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Monday, January 27, 2014
“Now We Know that SB 1 Is Not Enough to COVER the CRIME” by John Dillon
“Had the real purpose of SB1 been to show how disconnected forced diminishment of workers’ compensation was to Illinois’s fiscal problems, it couldn’t have been more successful.
“A week-old report by the Fiscal Futures Project at the University of Illinois points out glaring contradictions to the lustrous predictions handed out by supporters in both houses and drafters like Rep. Elaine Nekritz (Northbrook) and Sen. Daniel Biss (Skokie). The report warns that not much if anything will be fiscally ameliorated by the passage of SB1, even if courts later allow its dubious constitutionality.
“In December, Representative Nekritz promoted SB1’s savings of $187 billion over the next 30 years, including knocking off an estimated $21 billion of Illinois’ unfunded pension liabilities. She indicated SB1 cold save the state as much as $1.9 billion by 2015. Exceptional promises. But her comments dispute the recent study by U of I’s Fiscal Projects Futures Project team of Dye, Hudspeth, and Merriman.
“Senator Daniel Biss of Skokie was a bit more circumspect and politically shrewd in his choice of words to endorse SB1. ‘SB1 saves a significant enough (my italics) amount of money to stabilize the state’s finances while protecting current retirees, those who rely on small pensions and those who have worked longest.’
“In other words, if teaching were not the primary earners’ profession, your secondary income would be hurt less drastically like, well, let’s say any other hamburger flipper. Those of you with two or more Masters, Doctorates, specialties, extra work and stipends – you need to rethink your commitments and efforts, Mister!
“Senator Biss also lionized the inclusion of a commitment to move to a ‘responsible funding schedule.’ This was an historical first, according to the Senator. Really? Funding to eliminate your debt to the pensions? Nope.
“In disagreement, the Fiscal Futures Project sees the SB1 budgetary outcome differently, very differently. The income savings hoped for and predicted by advocates Biss and Nekrtiz in December will not be likely to appear. In fact, according to the report, there is likely to be a shortfall of $3 billion by year 2015, increasing to $15 billion by 2025.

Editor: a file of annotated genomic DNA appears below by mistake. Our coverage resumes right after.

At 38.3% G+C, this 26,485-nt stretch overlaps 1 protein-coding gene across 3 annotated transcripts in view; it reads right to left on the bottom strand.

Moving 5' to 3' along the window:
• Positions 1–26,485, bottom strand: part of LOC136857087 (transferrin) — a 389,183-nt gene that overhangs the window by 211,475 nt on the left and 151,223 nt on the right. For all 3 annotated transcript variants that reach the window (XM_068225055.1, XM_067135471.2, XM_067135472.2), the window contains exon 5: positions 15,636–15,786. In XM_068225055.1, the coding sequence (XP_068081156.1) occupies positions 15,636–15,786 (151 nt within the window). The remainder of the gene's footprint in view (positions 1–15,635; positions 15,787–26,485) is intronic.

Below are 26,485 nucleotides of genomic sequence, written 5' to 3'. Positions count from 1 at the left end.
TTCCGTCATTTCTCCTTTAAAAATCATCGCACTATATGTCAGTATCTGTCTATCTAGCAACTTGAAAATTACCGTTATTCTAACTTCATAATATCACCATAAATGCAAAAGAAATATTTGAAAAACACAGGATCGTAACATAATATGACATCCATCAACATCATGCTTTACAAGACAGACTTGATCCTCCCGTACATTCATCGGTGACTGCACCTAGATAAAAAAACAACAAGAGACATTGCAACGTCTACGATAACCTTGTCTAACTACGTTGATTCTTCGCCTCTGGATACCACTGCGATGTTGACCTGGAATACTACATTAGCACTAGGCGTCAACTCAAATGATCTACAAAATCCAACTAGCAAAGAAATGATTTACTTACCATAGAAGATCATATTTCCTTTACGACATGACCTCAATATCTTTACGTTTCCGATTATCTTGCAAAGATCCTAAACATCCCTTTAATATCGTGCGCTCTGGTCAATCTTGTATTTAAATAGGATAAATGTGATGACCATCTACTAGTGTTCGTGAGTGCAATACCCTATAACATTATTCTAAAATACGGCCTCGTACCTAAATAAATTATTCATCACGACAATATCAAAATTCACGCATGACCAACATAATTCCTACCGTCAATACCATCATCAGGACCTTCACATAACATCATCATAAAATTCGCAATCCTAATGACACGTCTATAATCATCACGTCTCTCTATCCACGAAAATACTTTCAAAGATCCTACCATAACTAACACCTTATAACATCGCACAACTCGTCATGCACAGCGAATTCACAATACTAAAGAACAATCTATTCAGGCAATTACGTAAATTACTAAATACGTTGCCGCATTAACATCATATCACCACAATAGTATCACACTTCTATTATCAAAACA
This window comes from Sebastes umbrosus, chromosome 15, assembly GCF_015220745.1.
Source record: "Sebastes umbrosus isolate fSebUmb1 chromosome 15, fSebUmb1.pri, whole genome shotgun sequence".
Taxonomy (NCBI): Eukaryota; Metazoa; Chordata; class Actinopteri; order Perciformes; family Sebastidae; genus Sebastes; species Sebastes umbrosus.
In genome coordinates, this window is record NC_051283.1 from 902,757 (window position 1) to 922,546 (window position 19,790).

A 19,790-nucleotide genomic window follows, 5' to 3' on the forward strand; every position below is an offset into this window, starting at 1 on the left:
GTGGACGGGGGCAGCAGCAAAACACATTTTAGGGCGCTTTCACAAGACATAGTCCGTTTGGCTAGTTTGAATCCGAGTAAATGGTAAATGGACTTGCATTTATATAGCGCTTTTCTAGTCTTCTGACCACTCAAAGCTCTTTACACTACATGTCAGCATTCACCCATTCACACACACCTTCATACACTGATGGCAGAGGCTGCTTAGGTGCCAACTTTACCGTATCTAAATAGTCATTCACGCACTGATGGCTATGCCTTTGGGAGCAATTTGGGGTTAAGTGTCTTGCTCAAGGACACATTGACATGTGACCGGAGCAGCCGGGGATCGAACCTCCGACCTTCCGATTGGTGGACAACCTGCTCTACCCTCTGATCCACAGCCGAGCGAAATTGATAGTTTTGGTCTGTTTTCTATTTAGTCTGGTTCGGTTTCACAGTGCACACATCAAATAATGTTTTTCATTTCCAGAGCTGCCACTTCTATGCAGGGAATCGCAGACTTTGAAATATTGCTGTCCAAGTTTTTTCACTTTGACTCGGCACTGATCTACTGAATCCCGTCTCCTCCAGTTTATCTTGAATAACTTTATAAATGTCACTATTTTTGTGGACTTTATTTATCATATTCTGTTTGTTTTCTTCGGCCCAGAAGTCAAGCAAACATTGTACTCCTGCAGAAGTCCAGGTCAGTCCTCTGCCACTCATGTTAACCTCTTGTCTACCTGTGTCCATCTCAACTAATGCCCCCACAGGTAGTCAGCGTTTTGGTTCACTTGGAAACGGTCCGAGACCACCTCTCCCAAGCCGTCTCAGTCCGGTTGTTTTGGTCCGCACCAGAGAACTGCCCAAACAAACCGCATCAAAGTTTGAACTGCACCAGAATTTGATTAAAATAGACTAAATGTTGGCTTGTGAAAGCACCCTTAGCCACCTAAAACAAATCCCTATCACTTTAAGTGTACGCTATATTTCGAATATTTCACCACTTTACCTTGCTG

“Adding salt to this economic wound is the project’s further prediction that significant deficits will occur even if the current increases in income tax rates continue past 2015, when they are scheduled to fade away. How bad? One billion dollars in 2014 and $5 billion by 2025…
“As much as politicians like Senator Biss determine what workers are acceptable earners and which are not; as much as Representative Nekritz wants to play with numbers and overlook those who worked their entire lives giving the state of Illinois their professional commitment – it was always about what had been stolen to begin with. About not keeping promises then…and now. And so huge, so very immense was the amount diverted from those who were owed; the only thing to do was to identify them (the workers) as the problem. To make them bear the pain and pay the state’s thievery.
“But now we know that even SB1 is not enough to cover the crime – even if the arrogant/Madigan-inspired law were to be upheld. Now we are finding out that it is not the workers at all. It was the theft, then the 1995 Ramp, and the continual structural revenue deficit in Illinois. Let’s start talking about fixing that.”
For the entire article and links to data, Click Here.
For analyses, Senate Bill 1 Will Not Address Illinois’ Deficits, Click Here.
“A study by the University of Illinois' Institute for Government and Public Affairs says the state's new pension plan, which should save it about $160 billion over 30 years, won't end up making a big difference in Illinois' deficits. The report was released Tuesday and argues that while the plan will get rid of the pension systems' unfunded liability over the next 25 years, Illinois' deficits will rise to $13 billion during that period of time. Researchers with the institute predicted a $14 billion deficit if pension reform was not implemented.”